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Oh yes - that's true. Haven't used SPI since uC got 'proper' 4-bit SD-card controllers. +1 –  Martin James Feb 2 '13 at 17:48
    
Okay, but if I introduce a long delay in the middle of a SPI transaction to the MicroSD, is there is still a chance the MicroSD cannot handle it, even if SPI does? Or are they prepared for this unusual situation? –  Muis Feb 2 '13 at 18:38
    
See this answer on electronics.stackexchange.com. The SPI clock can go down to 0 Hz. –  Turbo J Feb 2 '13 at 19:32
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"I think in modern OSes this is solved by letting all those tasks run synchronously at the same priority, and give them all an equal time slice. But I don't have any mechanisms for threading, or an OS, so what would be the simplest way to solve this?"

multitasking in OS is not the same as interrupts.

I would layout the following:

SPI interrupt handlers for reading and writing. You've got the SPI FIFOs that you need to be aware of. You might get interrupts for overflow and "watermark" conditions. Be sure and handle these. Read your MCU user guide for specifics. Give your interrupt handlers their own circular queues in software. Size the queues appropriately given the size of the FIFO's (this is a choice based on hardware FIFO size, page size of the device you are reading/writing, and available memory.)

State machine module to be called from your application. This should have its own circular queues. The state machine should have functions to read and write data, as well as a "pump" function (i.e. a function that is called periodically from the main loop, aka "scheduled" from the main loop).

Your "tasks" that read and write from the SPI device state machine, should also be state machines, and they should also be able to handle not being able to write, or no data ready. In general, DO NOT BLOCK! Write your functions so that if what they need is not ready/available, they just quit, expecting to be called, aka "scheduled" at a later time.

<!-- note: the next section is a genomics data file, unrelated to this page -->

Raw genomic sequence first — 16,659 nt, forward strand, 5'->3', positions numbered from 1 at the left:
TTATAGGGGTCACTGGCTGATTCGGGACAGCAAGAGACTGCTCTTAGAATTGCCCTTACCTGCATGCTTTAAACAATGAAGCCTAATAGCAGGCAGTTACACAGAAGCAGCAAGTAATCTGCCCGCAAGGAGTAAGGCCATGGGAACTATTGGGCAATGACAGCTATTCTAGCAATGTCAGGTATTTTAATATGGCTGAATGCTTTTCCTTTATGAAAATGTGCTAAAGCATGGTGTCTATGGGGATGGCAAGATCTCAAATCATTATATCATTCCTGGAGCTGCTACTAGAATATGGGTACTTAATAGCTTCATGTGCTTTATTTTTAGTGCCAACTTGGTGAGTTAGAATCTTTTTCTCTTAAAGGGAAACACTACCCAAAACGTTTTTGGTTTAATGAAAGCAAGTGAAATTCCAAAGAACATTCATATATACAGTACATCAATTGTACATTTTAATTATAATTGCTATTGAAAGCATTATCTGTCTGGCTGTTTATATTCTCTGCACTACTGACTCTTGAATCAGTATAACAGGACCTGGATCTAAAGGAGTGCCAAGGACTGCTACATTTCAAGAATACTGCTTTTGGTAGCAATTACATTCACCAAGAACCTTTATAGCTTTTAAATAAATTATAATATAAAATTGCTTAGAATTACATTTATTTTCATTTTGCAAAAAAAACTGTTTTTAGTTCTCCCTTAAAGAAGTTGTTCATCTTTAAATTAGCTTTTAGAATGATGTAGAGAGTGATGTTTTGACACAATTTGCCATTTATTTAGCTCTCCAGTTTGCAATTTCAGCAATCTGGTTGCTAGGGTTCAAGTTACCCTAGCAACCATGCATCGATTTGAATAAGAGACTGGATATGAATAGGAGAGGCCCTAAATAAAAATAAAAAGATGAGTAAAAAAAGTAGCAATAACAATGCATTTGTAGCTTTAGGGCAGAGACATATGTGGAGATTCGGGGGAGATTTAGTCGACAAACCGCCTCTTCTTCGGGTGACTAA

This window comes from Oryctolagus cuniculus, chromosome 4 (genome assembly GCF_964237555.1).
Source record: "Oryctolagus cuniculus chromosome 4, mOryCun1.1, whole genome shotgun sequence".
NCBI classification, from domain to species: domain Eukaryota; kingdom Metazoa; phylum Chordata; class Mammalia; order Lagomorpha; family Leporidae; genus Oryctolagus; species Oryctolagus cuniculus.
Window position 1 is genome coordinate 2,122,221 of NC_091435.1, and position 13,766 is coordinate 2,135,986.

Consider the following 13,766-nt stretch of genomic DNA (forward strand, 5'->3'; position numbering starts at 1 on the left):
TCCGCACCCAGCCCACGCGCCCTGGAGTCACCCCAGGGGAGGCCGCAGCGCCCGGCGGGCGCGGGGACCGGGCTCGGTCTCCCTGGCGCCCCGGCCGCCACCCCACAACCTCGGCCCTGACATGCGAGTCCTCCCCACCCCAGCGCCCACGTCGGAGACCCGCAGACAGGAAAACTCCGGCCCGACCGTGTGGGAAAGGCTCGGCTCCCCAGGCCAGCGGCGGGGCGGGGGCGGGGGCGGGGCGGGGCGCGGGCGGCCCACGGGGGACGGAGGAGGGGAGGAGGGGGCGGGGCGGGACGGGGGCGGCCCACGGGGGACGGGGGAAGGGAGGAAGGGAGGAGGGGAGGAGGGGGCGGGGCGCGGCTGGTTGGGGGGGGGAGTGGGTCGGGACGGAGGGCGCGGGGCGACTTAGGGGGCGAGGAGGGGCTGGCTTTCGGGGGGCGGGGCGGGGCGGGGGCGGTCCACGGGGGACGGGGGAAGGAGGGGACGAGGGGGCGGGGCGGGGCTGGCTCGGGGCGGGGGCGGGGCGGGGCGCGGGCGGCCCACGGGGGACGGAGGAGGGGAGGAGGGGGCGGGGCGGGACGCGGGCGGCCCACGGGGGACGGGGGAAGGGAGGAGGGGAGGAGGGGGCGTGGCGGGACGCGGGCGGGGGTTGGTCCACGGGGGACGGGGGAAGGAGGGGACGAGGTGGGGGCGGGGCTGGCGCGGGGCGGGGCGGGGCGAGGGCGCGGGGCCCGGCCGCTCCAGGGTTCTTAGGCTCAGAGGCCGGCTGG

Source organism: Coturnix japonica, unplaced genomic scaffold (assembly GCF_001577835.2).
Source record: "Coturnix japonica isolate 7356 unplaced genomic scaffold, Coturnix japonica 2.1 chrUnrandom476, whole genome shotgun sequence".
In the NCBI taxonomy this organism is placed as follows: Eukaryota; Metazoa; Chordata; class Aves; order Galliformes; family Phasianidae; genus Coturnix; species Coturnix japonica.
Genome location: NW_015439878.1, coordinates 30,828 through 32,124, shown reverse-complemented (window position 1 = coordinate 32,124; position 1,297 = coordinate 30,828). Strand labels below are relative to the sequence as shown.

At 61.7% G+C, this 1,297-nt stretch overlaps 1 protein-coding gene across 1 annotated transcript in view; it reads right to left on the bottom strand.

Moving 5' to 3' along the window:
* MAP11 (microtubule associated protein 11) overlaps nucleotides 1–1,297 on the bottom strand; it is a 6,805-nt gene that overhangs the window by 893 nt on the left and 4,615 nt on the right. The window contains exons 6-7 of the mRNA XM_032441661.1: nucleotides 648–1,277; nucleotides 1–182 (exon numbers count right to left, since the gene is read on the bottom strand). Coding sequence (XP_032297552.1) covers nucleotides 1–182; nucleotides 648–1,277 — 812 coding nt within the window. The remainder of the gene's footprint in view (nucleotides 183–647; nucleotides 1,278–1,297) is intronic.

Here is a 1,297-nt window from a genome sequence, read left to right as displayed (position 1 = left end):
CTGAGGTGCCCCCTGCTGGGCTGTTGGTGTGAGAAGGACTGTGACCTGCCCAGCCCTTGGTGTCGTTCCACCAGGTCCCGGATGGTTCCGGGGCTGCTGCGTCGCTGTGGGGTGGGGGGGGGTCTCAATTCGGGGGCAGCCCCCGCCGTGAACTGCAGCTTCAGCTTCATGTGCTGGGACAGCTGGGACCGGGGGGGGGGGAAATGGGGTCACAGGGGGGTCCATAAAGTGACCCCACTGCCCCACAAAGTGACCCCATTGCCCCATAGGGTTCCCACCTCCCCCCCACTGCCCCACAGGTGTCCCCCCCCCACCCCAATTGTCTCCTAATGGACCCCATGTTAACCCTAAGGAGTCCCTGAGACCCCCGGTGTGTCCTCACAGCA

So a general flow would be:

[task that wants to write] -> queue -> [Device state machine] -> queue -> [SPI interrupt] -> hardware queue -> [hardware] -> wire

wire -> [hardware -> hardware queue -> [SPI interrupt] -> queue -> [Device state machine] -> queue -> [task that wants to read]

Without specifics on your architecture, its hard to provide more details. But I've successfully used this pattern in many embedded device drivers.

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I know this would be the optimal design, but im using the FatFS library which hasn't developed with interrupt-based SPI in mind. So when I call a function to write to disk, it will need to block because it needs the result of certain SPI commands, before it can decide what to do next. If I implemented SPI as interrupts instead of polling, the library functions would still block while waiting for the interrupt to fire, so I it seems I would gain nothing from it? –  Muis Feb 2 '13 at 18:53